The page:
Diversity is more than a representation of races, genders and sexual orientations. It turns out personal definitions for diversity and inclusion are different depending on the generation.
“The Radical Transformation of Diversity and Inclusion,” a study by Deloitte and the Billie Jean King Leadership Initiative released in May 2015, examines how millennials and their generational counterparts, Generation X and the baby boomers, view diversity and inclusion. The resulting data indicates a need for change in the workplace.
The study, which polled more than 3,700 professionals across job levels, ages, genders, races, ethnicities and sexual orientations, suggests that when millennials believe an inclusive culture exists, 74 percent feel they can be engaged in innovation. This is in stark contrast to the 10 percent who feel engaged when an inclusive culture does not exist (Figure 1). “That’s a huge drop,” said Christie Smith, managing principal at Deloitte University Leadership Center for Inclusion.
Smith said the findings could have great implications for organizations that don’t foster collaboration and teaming to empower, engage and create opportunities for individuals to bring their authentic selves to work.
According to the research, millennials are more concerned with cognitive diversity than with racial diversity. They define diversity as “pertaining to the individual mix of unique experiences, identities, ideas and opinions.” For other generations, it’s more simple: Diversity is more about “demographics, equal opportunity and representation of identifiable demographic characteristics.”
Millennials are 32 percent more likely to focus on respecting identities, 35 percent more likely to focus on unique experiences and 29 percent more likely to focus on ideas, opinions and thoughts. Nonmillennials are 21 percent more likely to focus on representation, 19 percent more likely to focus on religion and demographics and 25 percent more likely to focus on equality.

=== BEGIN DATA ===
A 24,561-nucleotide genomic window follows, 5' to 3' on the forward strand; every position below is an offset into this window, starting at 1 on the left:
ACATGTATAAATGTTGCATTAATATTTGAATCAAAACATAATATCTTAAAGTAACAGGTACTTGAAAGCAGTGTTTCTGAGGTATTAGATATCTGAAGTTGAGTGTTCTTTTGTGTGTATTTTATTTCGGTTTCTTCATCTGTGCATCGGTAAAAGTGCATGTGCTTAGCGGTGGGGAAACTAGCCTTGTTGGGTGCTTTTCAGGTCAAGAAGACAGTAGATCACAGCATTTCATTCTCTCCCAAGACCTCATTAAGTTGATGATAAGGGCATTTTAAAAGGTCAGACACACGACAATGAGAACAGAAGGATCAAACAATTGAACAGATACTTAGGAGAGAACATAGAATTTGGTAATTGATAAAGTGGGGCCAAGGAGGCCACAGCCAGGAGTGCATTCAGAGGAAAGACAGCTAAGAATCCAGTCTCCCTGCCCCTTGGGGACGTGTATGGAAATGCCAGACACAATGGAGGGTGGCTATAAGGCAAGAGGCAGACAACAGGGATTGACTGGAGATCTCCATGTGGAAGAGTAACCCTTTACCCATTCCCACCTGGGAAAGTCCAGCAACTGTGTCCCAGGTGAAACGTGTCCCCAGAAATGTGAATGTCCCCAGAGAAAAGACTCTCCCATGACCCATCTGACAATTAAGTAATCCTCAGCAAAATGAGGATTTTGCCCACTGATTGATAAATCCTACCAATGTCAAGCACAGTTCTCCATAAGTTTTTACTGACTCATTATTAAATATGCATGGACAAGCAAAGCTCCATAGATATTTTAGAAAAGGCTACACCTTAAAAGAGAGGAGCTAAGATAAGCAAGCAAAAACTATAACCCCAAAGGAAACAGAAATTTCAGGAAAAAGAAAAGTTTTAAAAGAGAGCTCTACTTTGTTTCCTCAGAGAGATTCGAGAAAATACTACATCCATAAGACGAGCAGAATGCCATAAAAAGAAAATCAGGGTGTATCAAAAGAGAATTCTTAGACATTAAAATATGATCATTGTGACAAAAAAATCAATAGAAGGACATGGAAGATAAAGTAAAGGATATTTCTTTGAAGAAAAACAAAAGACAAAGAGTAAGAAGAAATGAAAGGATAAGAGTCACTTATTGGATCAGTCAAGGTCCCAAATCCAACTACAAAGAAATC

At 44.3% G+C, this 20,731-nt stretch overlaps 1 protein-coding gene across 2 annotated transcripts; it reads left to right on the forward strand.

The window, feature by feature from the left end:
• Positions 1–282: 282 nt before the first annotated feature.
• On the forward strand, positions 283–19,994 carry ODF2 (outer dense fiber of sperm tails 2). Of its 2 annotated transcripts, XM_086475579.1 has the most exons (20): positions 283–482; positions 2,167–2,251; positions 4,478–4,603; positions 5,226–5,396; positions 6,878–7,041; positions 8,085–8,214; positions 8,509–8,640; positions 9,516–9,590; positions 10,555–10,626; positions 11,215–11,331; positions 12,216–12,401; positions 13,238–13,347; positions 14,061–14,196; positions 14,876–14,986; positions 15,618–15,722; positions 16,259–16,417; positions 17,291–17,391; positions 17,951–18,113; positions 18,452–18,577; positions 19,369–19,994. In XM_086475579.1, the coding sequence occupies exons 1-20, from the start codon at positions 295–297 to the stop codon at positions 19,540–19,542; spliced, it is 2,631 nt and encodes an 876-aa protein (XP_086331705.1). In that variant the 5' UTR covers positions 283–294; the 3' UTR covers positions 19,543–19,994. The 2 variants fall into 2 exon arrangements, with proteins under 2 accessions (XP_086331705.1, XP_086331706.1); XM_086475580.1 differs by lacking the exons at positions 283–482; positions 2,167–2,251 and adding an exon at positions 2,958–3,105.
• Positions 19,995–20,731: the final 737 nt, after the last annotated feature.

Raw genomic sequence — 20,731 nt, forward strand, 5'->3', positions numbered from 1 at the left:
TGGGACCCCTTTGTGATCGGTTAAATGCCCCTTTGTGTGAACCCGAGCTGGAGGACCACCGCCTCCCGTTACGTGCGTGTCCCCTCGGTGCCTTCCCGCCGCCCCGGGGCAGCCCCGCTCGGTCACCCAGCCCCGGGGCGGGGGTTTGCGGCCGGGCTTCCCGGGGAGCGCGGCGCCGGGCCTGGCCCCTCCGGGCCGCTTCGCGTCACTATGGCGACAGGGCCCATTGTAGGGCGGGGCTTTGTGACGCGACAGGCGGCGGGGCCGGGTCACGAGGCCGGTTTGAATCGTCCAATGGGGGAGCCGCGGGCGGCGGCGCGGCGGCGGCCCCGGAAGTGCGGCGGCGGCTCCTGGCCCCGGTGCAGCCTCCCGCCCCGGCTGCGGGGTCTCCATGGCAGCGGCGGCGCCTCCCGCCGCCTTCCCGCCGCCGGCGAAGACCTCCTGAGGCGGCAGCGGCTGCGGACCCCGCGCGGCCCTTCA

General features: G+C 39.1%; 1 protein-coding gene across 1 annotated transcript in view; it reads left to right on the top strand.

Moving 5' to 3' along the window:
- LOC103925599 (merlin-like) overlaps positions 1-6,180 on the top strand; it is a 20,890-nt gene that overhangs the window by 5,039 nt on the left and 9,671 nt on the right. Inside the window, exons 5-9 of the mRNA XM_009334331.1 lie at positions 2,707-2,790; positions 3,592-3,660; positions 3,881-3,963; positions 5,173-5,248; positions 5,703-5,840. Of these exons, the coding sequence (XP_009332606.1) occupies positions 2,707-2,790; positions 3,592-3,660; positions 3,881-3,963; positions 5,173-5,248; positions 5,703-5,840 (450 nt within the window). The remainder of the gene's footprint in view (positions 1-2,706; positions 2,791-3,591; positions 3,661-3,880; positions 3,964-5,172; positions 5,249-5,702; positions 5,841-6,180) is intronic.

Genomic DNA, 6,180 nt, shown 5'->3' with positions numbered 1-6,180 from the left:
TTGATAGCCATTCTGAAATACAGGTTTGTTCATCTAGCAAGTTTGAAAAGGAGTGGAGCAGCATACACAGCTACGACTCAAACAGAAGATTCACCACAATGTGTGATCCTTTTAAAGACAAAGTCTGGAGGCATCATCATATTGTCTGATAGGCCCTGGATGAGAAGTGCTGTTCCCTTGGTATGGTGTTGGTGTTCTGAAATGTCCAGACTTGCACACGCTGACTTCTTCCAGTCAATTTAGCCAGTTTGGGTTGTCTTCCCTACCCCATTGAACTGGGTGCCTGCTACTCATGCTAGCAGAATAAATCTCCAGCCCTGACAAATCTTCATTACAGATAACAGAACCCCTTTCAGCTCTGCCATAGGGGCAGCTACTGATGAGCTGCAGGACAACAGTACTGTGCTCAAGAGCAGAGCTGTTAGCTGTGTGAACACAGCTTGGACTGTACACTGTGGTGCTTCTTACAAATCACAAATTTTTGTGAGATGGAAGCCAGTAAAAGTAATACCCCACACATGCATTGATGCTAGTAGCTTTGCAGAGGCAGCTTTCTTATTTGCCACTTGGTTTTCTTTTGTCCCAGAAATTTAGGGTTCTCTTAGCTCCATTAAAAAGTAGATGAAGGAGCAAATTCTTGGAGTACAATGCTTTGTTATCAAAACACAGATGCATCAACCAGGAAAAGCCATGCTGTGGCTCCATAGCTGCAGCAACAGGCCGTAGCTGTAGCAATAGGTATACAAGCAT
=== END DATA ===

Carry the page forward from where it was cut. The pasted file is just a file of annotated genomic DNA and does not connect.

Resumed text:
For millennials, cognitive diversity is “essential for an inclusive culture that supports engagement, empowerment and authenticity.” This idea is supported by the 2014 Scientific American article “How Diversity Makes Us Smarter” in which author Katherine Phillips said diversity enhances creativity. “It encourages the search for novel information and perspectives, leading to better decision-making and problem-solving.”
One millennial respondent from the aforementioned study said, “Diversity is a variety of cultures and perspectives working together to solve business problems.”
This shift in definitions of diversity comes from a diverse population. Deloitte’s Smith said 59 percent of millennials come from an immigrant or diverse background, and this shift in ideas is happening organically.
D. Sangeeta, chief diversity officer at measurement and research company Nielsen, said her conversations with millennials revealed that for them, diversity is a given. Diversity “should exist, and it will exist,” she said. “If it doesn’t exist, [millennials] might not want to work in that kind of environment.”
For example, her 20-year-old daughter attended a leadership session at an equity firm. Upon coming home, she said there were only white men, making her unsure if she would want to work there.
Sangeeta said she thought, “My God, this is so important. Companies need to understand that you’re going to miss out on some really good talent if you don’t have a diverse workforce.”